Such thoughts influenced philosophy and artistic creations for thousands of years. The layout of pyramids, castles, monasteries, towns, and cathedrals was governed by sacred mathematical equations that allowed builders to transpose celestial perfection to the earthly plane. Mathematical operations for dividing the area within a circle, for calculating a right angle, or for finding the sides of a triangle were originally performed with a sacred intent. Gradually, the sense of sacredness was lost though the usefulness of the ideas was retained. Now students learn these math equations as part of their basic education.

The circle has been useful in efforts to explain how things began, to find one’s bearings in the world, and to symbolize the wonders of nature. It is not surprising that the circle has also been used in rituals that attempt to induce, channel, or contain experiences of the sacred. Many religious rituals begin with the establishment of a sacred circle. Voodoo priestesses, for example, trace a circle on the ground to issue an invitation to the gods.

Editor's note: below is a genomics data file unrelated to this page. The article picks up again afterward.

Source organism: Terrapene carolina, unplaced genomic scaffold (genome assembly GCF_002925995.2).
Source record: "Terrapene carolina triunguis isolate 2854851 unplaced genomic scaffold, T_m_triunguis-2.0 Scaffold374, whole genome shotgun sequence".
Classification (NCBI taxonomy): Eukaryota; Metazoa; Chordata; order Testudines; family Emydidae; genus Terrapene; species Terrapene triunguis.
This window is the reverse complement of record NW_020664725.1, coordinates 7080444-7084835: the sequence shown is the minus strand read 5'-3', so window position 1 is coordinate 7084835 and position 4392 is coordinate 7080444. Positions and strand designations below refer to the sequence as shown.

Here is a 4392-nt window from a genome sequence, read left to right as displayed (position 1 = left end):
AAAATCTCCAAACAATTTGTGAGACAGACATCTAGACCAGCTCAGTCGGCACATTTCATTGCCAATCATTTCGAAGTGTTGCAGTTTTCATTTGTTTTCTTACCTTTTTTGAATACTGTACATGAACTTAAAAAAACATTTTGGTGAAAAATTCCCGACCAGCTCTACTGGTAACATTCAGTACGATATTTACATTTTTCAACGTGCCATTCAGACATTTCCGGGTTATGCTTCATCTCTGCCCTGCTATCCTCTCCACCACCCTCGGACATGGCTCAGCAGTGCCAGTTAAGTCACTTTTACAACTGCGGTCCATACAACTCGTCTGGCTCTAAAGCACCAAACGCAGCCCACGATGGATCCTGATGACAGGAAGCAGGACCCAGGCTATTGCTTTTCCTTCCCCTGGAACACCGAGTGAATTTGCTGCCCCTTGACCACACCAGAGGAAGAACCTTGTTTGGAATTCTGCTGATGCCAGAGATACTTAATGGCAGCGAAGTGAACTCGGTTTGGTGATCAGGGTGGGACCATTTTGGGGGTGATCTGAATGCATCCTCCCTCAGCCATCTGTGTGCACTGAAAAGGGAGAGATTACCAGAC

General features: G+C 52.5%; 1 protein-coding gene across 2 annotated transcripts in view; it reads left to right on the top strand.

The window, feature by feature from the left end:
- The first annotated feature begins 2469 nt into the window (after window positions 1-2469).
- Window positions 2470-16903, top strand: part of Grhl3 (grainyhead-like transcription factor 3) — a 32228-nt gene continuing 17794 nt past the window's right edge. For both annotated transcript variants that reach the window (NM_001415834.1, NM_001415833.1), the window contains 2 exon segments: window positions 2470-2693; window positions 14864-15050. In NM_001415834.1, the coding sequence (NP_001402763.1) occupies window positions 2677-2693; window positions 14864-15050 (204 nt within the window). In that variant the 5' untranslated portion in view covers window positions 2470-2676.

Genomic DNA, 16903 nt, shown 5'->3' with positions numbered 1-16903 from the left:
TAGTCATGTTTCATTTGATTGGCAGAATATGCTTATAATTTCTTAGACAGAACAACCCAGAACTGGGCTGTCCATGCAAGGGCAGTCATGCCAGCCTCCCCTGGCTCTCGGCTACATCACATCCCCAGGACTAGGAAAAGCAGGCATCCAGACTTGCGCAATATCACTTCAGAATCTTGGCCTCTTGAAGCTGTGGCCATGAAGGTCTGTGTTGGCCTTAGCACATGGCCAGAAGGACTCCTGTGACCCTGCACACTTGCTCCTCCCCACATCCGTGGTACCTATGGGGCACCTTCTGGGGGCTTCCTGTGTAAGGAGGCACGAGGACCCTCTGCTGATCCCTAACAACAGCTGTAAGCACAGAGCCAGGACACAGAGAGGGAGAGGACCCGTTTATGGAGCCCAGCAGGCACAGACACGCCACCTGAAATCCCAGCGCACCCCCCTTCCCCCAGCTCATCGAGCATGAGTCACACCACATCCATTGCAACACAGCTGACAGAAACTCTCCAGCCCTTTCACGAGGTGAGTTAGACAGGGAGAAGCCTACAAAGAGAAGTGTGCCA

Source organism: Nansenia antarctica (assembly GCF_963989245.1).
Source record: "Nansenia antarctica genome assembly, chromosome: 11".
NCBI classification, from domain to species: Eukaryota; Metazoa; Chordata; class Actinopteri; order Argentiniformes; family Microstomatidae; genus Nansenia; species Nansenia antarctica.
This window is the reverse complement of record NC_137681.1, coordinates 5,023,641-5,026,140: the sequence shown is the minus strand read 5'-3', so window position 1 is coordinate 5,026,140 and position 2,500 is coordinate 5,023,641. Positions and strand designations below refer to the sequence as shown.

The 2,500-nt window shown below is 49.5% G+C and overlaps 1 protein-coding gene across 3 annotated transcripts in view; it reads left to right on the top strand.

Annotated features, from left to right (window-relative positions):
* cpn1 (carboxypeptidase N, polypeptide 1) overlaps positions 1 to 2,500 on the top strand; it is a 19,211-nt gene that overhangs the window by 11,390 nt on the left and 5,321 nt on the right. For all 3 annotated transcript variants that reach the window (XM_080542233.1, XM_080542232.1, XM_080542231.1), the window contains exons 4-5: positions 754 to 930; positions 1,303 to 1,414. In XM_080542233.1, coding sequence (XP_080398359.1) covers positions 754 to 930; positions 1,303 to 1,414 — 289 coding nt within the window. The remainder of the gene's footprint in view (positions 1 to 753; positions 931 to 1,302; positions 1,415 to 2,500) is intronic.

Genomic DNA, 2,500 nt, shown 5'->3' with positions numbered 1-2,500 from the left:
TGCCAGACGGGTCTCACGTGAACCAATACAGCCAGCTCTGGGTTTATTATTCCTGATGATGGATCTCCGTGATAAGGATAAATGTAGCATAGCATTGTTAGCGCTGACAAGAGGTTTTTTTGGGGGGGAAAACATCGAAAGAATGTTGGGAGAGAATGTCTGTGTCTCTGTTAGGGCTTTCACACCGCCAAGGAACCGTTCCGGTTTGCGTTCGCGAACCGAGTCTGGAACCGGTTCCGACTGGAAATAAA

Some ceremonies use circular movement to create an ecstatic state of mind. Eskimos incise a circle in stone with repetitive, rhythmic movements for long periods of time in order to bring about a trance. Dervishes spin to participate in the sacredness of the circle as a manifestation of celestial harmonies. The dramatic climax of the sun dance ceremony of the Plains Indians comes when participants swing suspended by ropes, revolving in a slow circle around a central pole.